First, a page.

I think the key driver is that you have a long-term view on a lot of institutions at the moment are reacting in danger, immediate dangers of cash flow, so they are shedding staff and sacking people. British Airways recently announced 12000 people will be made redundant. So how are you going to recruit back 12000 people, a short span of time when all this pandemic is over. You cannot do it overnight when you do not try and bring them back on-board. Some of them would say, no, I am not going to work, because you didn’t look after me and I think this is really now the challenge, the defining issue. It is important on how you treat your employees.

Gunjan Talwar: How does an organisation manage to be personal yet not exclusive in its global marketing strategy?

Jonathan Liu: Well, I, I think this, again, really depends on the technology they use. This also depends whether they are smart enough to draw in things like artificial intelligence, virtual reality. For example, when you buy products online, say from Amazon, after a few days you will notice recommended products being shown or what other customers have purchased along with the product. They are basically advertising. They are selling things that you may not want to buy but this to enhance the customer experience. This is where I think a lot of organisations now are looking at what is called Big Data. They are doing all sorts of analysis to try and look at how people behave. I think what Covid-19 has done is getting people to think through all possible ways. So how do you connect with them? How do you personalize the service? Because if you can personalise the service, then people will stay with you. I think that’s where the bottom line is. Remain loyal and they will start purchasing more of your products and services.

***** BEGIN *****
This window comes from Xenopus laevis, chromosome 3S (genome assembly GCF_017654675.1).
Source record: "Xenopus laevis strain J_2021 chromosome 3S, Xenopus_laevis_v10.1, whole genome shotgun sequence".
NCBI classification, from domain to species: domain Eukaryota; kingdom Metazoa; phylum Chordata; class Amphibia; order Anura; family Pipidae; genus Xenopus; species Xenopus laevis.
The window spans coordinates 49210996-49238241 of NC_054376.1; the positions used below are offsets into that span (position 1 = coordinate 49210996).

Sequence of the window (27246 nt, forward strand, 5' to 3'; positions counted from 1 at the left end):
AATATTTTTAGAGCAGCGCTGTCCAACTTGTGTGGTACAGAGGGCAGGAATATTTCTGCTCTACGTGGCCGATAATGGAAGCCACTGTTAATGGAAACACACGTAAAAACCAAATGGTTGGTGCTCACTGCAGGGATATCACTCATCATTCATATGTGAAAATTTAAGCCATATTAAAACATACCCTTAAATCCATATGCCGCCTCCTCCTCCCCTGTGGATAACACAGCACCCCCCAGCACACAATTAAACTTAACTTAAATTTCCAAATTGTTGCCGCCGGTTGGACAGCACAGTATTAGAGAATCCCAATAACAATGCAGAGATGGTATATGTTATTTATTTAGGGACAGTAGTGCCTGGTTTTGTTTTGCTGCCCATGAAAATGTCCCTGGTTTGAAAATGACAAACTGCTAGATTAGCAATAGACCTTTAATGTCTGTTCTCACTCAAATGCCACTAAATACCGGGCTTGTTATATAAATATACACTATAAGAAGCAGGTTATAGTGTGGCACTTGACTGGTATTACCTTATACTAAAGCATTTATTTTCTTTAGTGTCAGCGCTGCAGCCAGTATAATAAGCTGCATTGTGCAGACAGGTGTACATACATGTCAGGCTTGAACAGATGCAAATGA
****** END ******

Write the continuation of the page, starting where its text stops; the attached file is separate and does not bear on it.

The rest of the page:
Gunjan Talwar: Do you think positioning customer experience is an important enabler to succeed internationally?

Jonathan Liu: Straight out, yes because if you can understand what your customers want, then you can deliver a product or service even before they ask you and that is where you get a strong competitive advantage. You know, I, joke with my students and say to them that if you look at universities, they are really very smart because they have products that they sell to the customer chain.

They create a variety of programmes for students to take, but you can only do maybe one or two undergraduate degrees. The university will then say, you have done that now, maybe you should do a Masters, that is the second product and again, maybe one or two Master level programmes. After this you maybe even be tempted to do a doctorate, a PhD and this is the pinnacle of learning and who would want to do it.

I think, aspiration, is the pinnacle of where the new markets should be.

Gunjan Talwar: How important is corporate responsibility when expanding a business globally?

Jonathan Liu: What you want to do is to have a full understanding of all the implications of your actions. I think in a nutshell, I would say it is important because the generations are aware and becoming more vigilant towards what organisations are doing.

See around and look how has the environment changed during this pandemic? It has improved, the skies are bluer, it is at the lowest pollution level, probably because all the factories are shutdown, there is no vehicle emissions as the world is in lockdown.

I hope what Covid-19 will do is to make people understand what the governance issues are and how we look after the environment in which we live in.